'On a Roll' Despite Global Slump, Brazil Must Address Inequality
In an evening at Jan Popper Theater, Consul General Jose Alfredo Graca Lima says that Brazil is facing its biggest problem, one of the world's most unequal distributions of wealth; and a rising Brazilian star, Alexandre Dietrich, plays selections of the country's classical piano music.
Published: Friday, March 19, 2010
With its economy contracting only in the first half of 2009, Brazil "was one of the last in and the first out" of the global financial crisis, according to José Alfredo Graça Lima, the consul general of Brazil in Los Angeles. After the fast bounce back, the Brazilian economy is expected to grow about 5.5 percent this year.
"Because the economy was more driven by trade than domestic consumption, when the [worldwide] incomes rose a little bit, this had a big impact," Graça Lima explained.
Speaking on March 17 in Jan Popper Theater, just before a piano recital by his countryman Alexandre Dietrich, Graça Lima said that Brazil was on course to surpass France and the United Kingdom in gross domestic product (GDP) in 2014. He said the country would leverage that growth in an ongoing drive to reduce its unequal distribution of wealth, one of the starkest in the world and "the greatest challenge faced by Brazilian society."
"Thirty to 40 million are excluded from the benefits of the economy," Graça Lima said, amid high rates of urban and rural poverty.
Graça Lima attributes the 80-plus percent approval ratings of President Luiz Inácio Lula da Silva (2003–) to stepped-up public spending, especially on programs to fight hunger and keep children in school. Lula has simultaneously consolidated the economic stability achieved after 1994, when it fought off hyperinflation, according to the consul general.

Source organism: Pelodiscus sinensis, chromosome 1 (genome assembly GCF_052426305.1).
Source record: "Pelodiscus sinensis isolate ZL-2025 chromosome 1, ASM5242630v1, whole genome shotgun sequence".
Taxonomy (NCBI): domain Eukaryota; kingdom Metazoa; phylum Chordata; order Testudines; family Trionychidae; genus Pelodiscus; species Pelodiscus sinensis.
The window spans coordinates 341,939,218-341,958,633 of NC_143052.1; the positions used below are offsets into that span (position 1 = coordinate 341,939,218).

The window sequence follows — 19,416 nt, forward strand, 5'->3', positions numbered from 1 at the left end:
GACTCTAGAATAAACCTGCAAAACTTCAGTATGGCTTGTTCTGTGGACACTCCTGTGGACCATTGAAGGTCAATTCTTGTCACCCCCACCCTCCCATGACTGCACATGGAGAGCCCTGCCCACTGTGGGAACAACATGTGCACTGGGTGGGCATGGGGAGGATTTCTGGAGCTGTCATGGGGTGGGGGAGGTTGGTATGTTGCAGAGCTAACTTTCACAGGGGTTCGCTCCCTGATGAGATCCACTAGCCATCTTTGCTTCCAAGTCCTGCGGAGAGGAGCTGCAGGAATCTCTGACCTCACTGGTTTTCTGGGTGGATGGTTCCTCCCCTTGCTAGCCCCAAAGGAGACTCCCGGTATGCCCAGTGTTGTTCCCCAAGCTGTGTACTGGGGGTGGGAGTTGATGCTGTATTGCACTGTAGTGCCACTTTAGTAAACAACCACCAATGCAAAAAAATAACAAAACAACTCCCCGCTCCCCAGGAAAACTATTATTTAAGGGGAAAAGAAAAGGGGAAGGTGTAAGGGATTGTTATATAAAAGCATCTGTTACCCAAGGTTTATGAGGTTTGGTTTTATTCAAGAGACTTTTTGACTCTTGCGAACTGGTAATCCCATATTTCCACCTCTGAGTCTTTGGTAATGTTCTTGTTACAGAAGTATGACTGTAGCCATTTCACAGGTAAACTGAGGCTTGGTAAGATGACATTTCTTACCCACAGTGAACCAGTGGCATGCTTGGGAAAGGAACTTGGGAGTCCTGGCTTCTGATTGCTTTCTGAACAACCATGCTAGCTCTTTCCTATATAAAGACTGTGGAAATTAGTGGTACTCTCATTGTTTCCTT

The president is constitutionally barred from seeking a third term in office, so voters will pick his successor in October.
"The transition will be peaceful and further consolidate democracy," said Graça Lima. "Brazil seems to be on a roll."
Following the lecture and discussion, Dietrich, the pianist, played selections by turn-of-the-century and 20th-century Brazilian composers Claudio Santoro, Heitor Villa-Lobos, Camargo Guarnieri and Ernesto Nazareth. Dietrich's program showed something of the range of Brazil's contributions, not only among composers but within individual pieces that admit multiple influences and emotional registers.
Dietrich's star has been rising since his international debut in 2003 in Bordeaux, France, where he played concertos by Mozart and Chopin in the city’s First Piano and Orchestra Festival, organized by the Brazilian-born classical pianist Cristina Ortiz. He has successfully toured Belgium, France, Portugal, and Spain and won garlands in Latin America, including a first-place prize for his piano duo at the Chamber Music Competition in Curitiba, Brazil.
The March 17 event was cosponsored by the UCLA Center for Brazilian Studies – the only University of California center of its kind and part of the UCLA Latin American Institute – and the Consulate General of Brazil in Los Angeles.